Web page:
Dear Christ Church,
It’s been a sad week as we lost one of our greats last Monday, the Rev. Eugene Peterson, best known as translator of The Message, but perhaps more influential as a pastor, shepherd of other shepherds, author, mentor, and professor.
On January 25, 2004, Eugene flew down with his wife Jan and preached my ordination sermon at the Pro Cathedral Church of St. Clement, in El Paso, Texas, opening with a story about his son leading an ascent of Mt. Ranier with some companions. He described the plan to rope climbers together by threes in light of the danger of accidentally falling into a crevasse. He then said:
“This is a particular sermon for the ordination of Cliff Warner into the priesthood. We can’t understand Cliff’s ordination as a priest apart from the church and congregation in which he is ordained, so I want all of you in on it too. Priests and people climb the same mountain. We are subject to the same dangers. We experience the same weather. We get hungry and get tired to the same degree. We have questions and doubts and anxieties in common. We are roped together.”
These words have stayed with me throughout my priestly ministry, never more apparent than in this “year of the crevasse,” this year of being subject to dangers, fatigue, anxieties, etc. as experienced with Christine’s accident. Christine and my kids and I have been roped to you, Christ Church. You have responded with practical care, prayer, and loads of understanding and encouragement. Once again, thank you.
Christine and I were both students of Eugene’s at Regent College, where we started our family (Brendan and Cormac joined us for Eugene’s classes in an infant car seat). Eugene’s books, classes, mealtimes, office hours, and post-seminary correspondence and visits over the years, reading books to our girls—these have had an immense influence on our life and ministry. Have you ever seen those cartoons where there’s a devil on one shoulder and an angel on the other, whispering into a character’s ear? Christine and I have often joked that we feel like we have a “Eugene” on our shoulder, a counter-cultural messenger of God that encourages us to live prayerfully, slowly, relationally, humbly, in earthed ways, always paying attention to all things created and our Creator. He often said “if you want the Jesus results, you have to walk the Jesus way,” referring to sacrifice, servanthood, always choosing relationship over desired outcomes, choosing anonymity, and generosity of time and presence.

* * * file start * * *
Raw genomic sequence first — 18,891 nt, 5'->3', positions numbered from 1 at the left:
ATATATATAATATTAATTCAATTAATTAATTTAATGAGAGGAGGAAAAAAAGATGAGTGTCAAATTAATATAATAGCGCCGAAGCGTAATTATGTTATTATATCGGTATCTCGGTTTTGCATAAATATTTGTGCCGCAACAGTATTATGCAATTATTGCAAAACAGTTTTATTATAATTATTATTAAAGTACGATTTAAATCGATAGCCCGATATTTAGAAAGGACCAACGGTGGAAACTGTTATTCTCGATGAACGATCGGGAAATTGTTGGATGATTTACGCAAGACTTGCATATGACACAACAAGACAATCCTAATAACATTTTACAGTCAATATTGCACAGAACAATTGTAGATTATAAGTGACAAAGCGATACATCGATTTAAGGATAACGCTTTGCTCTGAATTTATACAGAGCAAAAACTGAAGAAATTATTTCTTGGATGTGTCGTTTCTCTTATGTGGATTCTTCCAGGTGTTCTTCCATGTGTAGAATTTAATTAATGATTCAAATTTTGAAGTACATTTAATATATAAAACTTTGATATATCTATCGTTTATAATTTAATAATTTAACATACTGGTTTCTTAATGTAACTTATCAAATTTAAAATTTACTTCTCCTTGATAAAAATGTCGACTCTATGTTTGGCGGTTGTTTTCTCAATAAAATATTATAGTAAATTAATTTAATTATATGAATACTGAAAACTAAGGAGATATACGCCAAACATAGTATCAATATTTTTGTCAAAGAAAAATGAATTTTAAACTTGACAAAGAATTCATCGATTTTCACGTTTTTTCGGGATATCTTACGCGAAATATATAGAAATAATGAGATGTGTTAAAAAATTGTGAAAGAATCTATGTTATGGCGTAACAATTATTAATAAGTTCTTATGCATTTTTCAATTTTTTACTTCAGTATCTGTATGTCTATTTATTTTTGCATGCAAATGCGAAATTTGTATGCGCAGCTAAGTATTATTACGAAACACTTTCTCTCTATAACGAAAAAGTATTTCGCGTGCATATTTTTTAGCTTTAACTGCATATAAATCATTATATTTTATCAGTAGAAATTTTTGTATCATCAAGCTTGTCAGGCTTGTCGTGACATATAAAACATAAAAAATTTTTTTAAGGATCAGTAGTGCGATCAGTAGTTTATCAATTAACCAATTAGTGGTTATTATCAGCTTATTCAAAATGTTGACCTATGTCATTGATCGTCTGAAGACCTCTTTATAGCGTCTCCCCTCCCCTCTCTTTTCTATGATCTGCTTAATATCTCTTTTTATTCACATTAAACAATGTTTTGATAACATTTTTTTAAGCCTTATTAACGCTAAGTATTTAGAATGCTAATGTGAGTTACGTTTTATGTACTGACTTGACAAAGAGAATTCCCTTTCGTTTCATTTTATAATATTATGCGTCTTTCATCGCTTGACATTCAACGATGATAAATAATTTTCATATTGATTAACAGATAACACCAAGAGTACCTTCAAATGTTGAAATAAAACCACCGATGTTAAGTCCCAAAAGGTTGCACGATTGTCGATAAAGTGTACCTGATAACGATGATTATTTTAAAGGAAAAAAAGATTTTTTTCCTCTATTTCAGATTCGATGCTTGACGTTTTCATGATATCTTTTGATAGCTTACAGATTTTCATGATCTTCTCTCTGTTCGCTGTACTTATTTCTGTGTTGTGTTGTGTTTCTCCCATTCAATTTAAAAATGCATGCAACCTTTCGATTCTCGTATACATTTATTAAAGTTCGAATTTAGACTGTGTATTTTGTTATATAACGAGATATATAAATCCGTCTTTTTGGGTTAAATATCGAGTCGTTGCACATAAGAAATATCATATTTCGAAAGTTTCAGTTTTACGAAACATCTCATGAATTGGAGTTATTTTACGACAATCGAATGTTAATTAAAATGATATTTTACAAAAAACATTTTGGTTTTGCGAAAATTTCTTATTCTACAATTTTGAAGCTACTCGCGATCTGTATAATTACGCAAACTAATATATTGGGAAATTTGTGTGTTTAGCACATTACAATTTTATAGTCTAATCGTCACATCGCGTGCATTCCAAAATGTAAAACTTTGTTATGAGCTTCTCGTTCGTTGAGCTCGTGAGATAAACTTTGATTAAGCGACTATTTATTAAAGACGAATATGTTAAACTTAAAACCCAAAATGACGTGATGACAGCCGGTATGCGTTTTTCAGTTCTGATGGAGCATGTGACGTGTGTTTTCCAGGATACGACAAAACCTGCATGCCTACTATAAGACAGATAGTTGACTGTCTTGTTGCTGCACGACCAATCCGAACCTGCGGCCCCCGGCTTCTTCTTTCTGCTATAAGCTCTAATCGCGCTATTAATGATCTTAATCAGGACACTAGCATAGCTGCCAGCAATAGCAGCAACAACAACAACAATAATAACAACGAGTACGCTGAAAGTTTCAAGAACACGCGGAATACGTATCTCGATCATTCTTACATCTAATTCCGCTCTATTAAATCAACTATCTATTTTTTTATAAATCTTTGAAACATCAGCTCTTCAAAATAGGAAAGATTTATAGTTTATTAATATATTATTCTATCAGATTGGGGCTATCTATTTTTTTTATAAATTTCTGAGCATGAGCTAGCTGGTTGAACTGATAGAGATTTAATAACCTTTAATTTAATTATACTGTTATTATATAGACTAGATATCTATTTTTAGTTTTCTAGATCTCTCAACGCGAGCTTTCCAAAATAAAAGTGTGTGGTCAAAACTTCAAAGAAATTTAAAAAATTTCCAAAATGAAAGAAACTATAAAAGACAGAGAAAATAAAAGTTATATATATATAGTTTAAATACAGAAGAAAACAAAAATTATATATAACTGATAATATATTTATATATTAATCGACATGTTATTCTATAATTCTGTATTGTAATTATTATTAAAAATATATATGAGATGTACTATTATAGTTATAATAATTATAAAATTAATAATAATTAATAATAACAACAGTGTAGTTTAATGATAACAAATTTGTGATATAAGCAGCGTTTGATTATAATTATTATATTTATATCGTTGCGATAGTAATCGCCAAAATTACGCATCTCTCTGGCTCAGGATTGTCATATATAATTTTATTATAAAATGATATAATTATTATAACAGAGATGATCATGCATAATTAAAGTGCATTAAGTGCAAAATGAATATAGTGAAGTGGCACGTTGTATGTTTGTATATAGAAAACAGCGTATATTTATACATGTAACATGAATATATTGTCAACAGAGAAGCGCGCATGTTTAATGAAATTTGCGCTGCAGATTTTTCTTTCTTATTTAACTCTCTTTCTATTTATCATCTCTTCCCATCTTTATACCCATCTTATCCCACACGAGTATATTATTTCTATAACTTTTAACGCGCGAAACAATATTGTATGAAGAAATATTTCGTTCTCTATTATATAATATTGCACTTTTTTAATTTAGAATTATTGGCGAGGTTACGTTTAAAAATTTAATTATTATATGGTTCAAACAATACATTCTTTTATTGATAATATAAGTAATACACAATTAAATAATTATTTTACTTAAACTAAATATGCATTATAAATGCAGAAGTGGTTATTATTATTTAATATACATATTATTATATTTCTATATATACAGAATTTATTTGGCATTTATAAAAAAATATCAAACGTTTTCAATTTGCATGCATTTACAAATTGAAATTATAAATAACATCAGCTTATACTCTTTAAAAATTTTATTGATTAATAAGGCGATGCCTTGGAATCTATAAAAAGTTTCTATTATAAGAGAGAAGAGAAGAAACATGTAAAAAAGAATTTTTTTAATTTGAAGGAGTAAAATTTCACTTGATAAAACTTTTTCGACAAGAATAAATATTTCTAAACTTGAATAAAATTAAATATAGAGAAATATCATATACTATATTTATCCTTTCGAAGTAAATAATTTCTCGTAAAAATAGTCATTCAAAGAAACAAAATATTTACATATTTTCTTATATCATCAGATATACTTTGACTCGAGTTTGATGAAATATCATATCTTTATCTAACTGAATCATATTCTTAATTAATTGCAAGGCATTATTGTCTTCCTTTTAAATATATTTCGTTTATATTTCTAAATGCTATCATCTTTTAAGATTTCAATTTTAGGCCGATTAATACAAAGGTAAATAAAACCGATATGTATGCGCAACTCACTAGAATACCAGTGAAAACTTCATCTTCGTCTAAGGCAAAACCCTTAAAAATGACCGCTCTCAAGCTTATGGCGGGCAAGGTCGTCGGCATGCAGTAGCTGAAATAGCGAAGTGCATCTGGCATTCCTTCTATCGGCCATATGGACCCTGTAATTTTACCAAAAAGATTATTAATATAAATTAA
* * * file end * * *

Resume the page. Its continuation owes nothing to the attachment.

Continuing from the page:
It is very difficult to find well-known, highly published, and/or sought-after speakers who would prefer not to be—who wish they could avoid the spotlight, who authentically don’t need or even want the attention. The genuinely lived quality of Eugene’s teaching, ministry, and writing spoke for itself, drawing attention that was to him, in fact, unwanted. Humility is one of the things that I most admire about Eugene and will most miss about his example. In Kate Shellnutt’s original obituary for Christianity Today, she quoted Eugene from A Long Obedience in the Same Direction (for some reason this quotation no longer appears in the article), a perfect summation of this rare trait of humility which cultivates true self in Christ:
“I will not try to run my own life or the lives of others; that is God’s business, I will not pretend to invent the meaning of the universe; I will accept what God has shown its meaning to be; I will not strut about demanding that I be treated as the center of my family or my neighborhood or my work, but seek to discover where I fit and do what I am good at. The soul, clamoring for attention and arrogantly parading its importance, is calmed and quieted so that it can be itself, truly.”
We will miss you, Eugene.
You are invited to join us for Holy Eucharist as we celebrate the Feast of All Saints, with special thanksgiving for the life and ministry of Eugene Peterson next Thursday, November 1, 5:30pm at 112 Medina St.
P.S. You might remember that at the beginning of this year I mentioned that Meghan Scully would be stepping out of her staff position, where she has served as my Executive Assistant for over three years. She was just approaching her final day in the office when Christine’s accident happened, after which she generously remained on staff to see me (and my family and Christ Church) through this crisis. It is now time for her to return to the original sense she had of God’s invitation to a new season of family life, and His call. I will never be able to adequately express the debt of gratitude I owe Meghan for the gift of the past six months. Thank you, Meghan! On behalf of my whole family and Christ Church, whom you have also served, thank you. We are now opening a search for her replacement. See the Open Positions page for details.